Dr. Karen Becker in my view is the best integrative veterinarian out there. What you’ll notice first is the striking artwork behind her in the video. The art is a photomicrograph of the minerals in her precious pets that have passed on. The breathtaking artwork is created from the cremated remains of some of her companion animals.

“So, it’s interesting that you can actually get a hint of an animal’s health and wellness status by looking at mineral composition, even in death,” Dr. Becker says. “They do a beautiful job of helping you see vividly upfront and every day the beautiful aspects that our animals continue to give us and the lessons that they continue to teach us.”

Dr. Becker, who’s been out veterinary consultant for 14 years, and recently expanded it to bark & whiskers, shares her deep philosophical views on how pets enrich our lives — from teaching us how to grieve to offering unconditional love in ways that even humans typically cannot.

She also offers a wealth of knowledge on bark & whiskers about how to keep your pet optimally healthy at any life stage, with a focus on proper nutrition and other key elements of well-being — movement, fresh air, detoxification, and stress management, including chemical stress, emotional and physical stress. If you haven’t visited her new site, I encourage you to do it now.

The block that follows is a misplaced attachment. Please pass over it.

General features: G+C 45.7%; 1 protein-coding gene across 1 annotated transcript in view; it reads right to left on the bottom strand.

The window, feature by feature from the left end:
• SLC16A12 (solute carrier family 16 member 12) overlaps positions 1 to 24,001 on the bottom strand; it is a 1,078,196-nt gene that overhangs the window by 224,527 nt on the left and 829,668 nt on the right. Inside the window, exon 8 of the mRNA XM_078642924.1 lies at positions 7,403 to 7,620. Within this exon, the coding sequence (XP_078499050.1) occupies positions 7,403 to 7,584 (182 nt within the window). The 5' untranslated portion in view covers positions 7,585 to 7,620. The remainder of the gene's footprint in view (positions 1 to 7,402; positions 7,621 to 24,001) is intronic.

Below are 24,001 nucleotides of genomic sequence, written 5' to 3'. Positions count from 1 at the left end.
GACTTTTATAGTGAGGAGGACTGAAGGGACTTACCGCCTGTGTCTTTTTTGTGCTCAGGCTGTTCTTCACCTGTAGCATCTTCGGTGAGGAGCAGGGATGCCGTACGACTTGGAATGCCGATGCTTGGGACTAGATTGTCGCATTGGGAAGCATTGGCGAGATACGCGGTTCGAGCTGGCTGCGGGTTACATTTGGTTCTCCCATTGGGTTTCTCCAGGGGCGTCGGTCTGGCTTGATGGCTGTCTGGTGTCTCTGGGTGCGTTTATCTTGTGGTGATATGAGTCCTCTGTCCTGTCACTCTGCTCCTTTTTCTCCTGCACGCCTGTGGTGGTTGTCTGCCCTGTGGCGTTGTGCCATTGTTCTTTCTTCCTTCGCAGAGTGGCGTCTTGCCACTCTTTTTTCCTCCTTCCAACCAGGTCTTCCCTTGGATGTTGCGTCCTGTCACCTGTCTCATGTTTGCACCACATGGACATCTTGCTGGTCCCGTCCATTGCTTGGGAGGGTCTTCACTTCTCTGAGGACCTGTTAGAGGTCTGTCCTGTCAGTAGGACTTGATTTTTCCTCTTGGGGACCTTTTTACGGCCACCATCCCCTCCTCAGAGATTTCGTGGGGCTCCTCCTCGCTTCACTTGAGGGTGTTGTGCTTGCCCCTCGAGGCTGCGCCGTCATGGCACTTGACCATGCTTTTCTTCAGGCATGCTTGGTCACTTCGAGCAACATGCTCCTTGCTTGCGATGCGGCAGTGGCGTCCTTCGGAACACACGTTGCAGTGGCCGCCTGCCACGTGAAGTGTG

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Pets’ Poor Nutrition Starts With Vet School Indoctrination

Dr. Becker was fortunate to come from a nutritionally minded family, which taught her the importance of healthy food from a young age:

“If you go in [to veterinary school] with the foundation of nutrition, you have something to balance it with. And that was, thankfully for me, my situation. My parents are wildly proactive.

I grew up, my Grandma Shaw taught me how to grow and juice wheatgrass when I was 12. My parents and my mama made three homemade organic garden, fresh meals a day. We never had soda, we never had white bread. So, I went to vet school understanding the power of food. That is not true of my peers.”

When she went to veterinary school, her nutrition class wasn’t taught by an independent, board-certified veterinary nutritionist, but by an industry representative — a major conflict of interest: